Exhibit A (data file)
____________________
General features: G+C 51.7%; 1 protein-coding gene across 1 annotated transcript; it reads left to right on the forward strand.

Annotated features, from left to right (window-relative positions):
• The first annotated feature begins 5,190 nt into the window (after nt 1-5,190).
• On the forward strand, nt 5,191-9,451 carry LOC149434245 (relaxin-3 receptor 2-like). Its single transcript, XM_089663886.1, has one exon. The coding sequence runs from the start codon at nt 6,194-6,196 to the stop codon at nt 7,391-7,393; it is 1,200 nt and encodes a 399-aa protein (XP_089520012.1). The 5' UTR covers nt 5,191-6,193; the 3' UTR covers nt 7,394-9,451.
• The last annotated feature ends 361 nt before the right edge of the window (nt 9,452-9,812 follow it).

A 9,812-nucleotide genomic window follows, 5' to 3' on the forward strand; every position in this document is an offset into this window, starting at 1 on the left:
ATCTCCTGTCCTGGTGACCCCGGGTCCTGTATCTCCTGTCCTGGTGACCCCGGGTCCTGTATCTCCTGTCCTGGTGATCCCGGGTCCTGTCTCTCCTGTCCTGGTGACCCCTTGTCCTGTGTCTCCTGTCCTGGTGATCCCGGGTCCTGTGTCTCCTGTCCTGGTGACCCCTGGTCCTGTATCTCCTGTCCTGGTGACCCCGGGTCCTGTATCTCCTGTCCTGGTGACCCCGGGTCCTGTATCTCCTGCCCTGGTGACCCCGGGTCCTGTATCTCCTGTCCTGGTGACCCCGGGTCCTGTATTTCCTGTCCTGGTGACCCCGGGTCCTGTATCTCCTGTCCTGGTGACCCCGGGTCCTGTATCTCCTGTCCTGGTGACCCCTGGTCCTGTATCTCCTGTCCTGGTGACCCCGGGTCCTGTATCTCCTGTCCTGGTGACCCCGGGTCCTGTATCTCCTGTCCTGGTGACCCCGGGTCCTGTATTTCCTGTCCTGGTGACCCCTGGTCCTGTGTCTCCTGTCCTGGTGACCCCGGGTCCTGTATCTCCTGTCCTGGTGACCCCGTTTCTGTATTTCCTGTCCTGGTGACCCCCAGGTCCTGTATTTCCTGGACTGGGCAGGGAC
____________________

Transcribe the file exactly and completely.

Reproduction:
General features: G+C 51.7%; 1 protein-coding gene across 1 annotated transcript; it reads left to right on the forward strand.

Annotated features, from left to right (window-relative positions):
• The first annotated feature begins 5,190 nt into the window (after nt 1-5,190).
• On the forward strand, nt 5,191-9,451 carry LOC149434245 (relaxin-3 receptor 2-like). Its single transcript, XM_089663886.1, has one exon. The coding sequence runs from the start codon at nt 6,194-6,196 to the stop codon at nt 7,391-7,393; it is 1,200 nt and encodes a 399-aa protein (XP_089520012.1). The 5' UTR covers nt 5,191-6,193; the 3' UTR covers nt 7,394-9,451.
• The last annotated feature ends 361 nt before the right edge of the window (nt 9,452-9,812 follow it).

A 9,812-nucleotide genomic window follows, 5' to 3' on the forward strand; every position in this document is an offset into this window, starting at 1 on the left:
ATCTCCTGTCCTGGTGACCCCGGGTCCTGTATCTCCTGTCCTGGTGACCCCGGGTCCTGTATCTCCTGTCCTGGTGATCCCGGGTCCTGTCTCTCCTGTCCTGGTGACCCCTTGTCCTGTGTCTCCTGTCCTGGTGATCCCGGGTCCTGTGTCTCCTGTCCTGGTGACCCCTGGTCCTGTATCTCCTGTCCTGGTGACCCCGGGTCCTGTATCTCCTGTCCTGGTGACCCCGGGTCCTGTATCTCCTGCCCTGGTGACCCCGGGTCCTGTATCTCCTGTCCTGGTGACCCCGGGTCCTGTATTTCCTGTCCTGGTGACCCCGGGTCCTGTATCTCCTGTCCTGGTGACCCCGGGTCCTGTATCTCCTGTCCTGGTGACCCCTGGTCCTGTATCTCCTGTCCTGGTGACCCCGGGTCCTGTATCTCCTGTCCTGGTGACCCCGGGTCCTGTATCTCCTGTCCTGGTGACCCCGGGTCCTGTATTTCCTGTCCTGGTGACCCCTGGTCCTGTGTCTCCTGTCCTGGTGACCCCGGGTCCTGTATCTCCTGTCCTGGTGACCCCGTTTCTGTATTTCCTGTCCTGGTGACCCCCAGGTCCTGTATTTCCTGGACTGGGCAGGGAC